that could reasonably be required to avoid the damage or that it was impossible for
it or them to take such measures.
Montreal Convention, art. 19. In this context, “international air carriage” has repeatedly been
deemed to include activities beyond actual travel. For example, in Paradis v. Ghana Airways,
Ltd., 348 F. Supp. 2d 106 (S.D.N.Y. 2004), Plaintiff had purchased round-trip tickets between
New York and Sierra Leone. Id. at 108. When Plaintiff went to the Sierra Leone airport on the
day he was scheduled to return to the United States, he was informed by the defendant’s agents
that his flight had been canceled and that he should make arrangements with Ghana Airways for
return the next business day. Id. Anxious to get home, Plaintiff made a reservation with another
air carrier for a return flight that same day. Id. Upon return to New York, Plaintiff exerted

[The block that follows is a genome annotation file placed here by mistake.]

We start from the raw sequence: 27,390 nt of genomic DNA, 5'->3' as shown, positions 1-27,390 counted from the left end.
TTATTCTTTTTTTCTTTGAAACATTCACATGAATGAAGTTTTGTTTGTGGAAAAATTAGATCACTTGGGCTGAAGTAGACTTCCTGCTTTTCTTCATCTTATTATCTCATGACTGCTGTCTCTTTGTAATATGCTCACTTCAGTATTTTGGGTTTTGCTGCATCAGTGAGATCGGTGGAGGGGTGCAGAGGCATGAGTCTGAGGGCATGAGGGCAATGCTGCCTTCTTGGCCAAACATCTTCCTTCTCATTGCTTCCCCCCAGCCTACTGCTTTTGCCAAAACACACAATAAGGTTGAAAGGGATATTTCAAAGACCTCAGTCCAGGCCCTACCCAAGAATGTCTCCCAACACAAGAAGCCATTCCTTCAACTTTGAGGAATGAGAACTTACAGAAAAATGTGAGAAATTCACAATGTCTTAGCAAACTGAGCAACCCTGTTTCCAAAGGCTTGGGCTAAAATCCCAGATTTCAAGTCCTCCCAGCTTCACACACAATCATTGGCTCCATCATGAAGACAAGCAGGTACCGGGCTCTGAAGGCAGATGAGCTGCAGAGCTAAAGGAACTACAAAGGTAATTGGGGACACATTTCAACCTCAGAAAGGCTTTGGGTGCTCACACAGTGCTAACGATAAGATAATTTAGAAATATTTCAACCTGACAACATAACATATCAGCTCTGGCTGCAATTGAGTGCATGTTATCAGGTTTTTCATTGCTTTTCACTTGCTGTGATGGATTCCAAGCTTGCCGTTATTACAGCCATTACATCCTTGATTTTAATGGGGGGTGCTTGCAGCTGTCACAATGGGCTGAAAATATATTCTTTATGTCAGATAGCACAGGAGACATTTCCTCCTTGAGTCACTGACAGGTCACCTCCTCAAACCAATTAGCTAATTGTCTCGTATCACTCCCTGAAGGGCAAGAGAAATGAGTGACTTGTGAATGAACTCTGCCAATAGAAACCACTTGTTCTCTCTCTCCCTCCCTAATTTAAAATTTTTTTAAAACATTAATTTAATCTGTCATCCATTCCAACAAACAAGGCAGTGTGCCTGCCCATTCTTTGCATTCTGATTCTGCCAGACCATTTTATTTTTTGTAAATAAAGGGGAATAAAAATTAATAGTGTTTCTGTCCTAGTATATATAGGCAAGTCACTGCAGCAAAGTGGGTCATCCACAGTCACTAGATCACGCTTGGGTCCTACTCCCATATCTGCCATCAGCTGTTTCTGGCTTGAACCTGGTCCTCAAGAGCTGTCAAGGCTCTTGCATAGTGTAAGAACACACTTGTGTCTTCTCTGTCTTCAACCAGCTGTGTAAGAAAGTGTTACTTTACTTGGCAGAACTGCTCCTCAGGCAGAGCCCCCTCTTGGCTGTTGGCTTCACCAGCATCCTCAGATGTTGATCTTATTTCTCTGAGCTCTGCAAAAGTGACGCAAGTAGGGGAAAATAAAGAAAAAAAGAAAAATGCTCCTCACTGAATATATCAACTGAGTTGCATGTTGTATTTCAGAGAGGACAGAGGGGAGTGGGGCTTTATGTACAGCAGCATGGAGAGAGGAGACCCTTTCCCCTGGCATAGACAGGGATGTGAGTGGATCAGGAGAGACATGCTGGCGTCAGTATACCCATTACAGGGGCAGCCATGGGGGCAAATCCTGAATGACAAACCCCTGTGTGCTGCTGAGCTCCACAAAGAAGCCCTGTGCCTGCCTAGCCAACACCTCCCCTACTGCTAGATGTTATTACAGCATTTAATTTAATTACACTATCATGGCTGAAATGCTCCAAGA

“extensive, albeit unsuccessful, efforts” to negotiate a settlement with Defendant for his out-ofpocket losses, and, six weeks later, filed a breach of contract claim against Defendant in New
York state court. Id. at 109. Plaintiff argued that his claim was not preempted because it did not
involve carriage. Id. at 111–12. The court disagreed and deemed the claim preempted because
the airline had not breached its contract to transport the plaintiff, but merely caused a delay in the
transport, which fell within the bounds of Article 19 of the Convention. Id. at 112.
Similarly, in Ikekpeazu v. Air France, No. Civ.A.04-0711, 2004 WL 2810063 (D. Conn.
Dec. 6, 2004), the plaintiff, a busy surgeon, booked an Air France flight to return to the United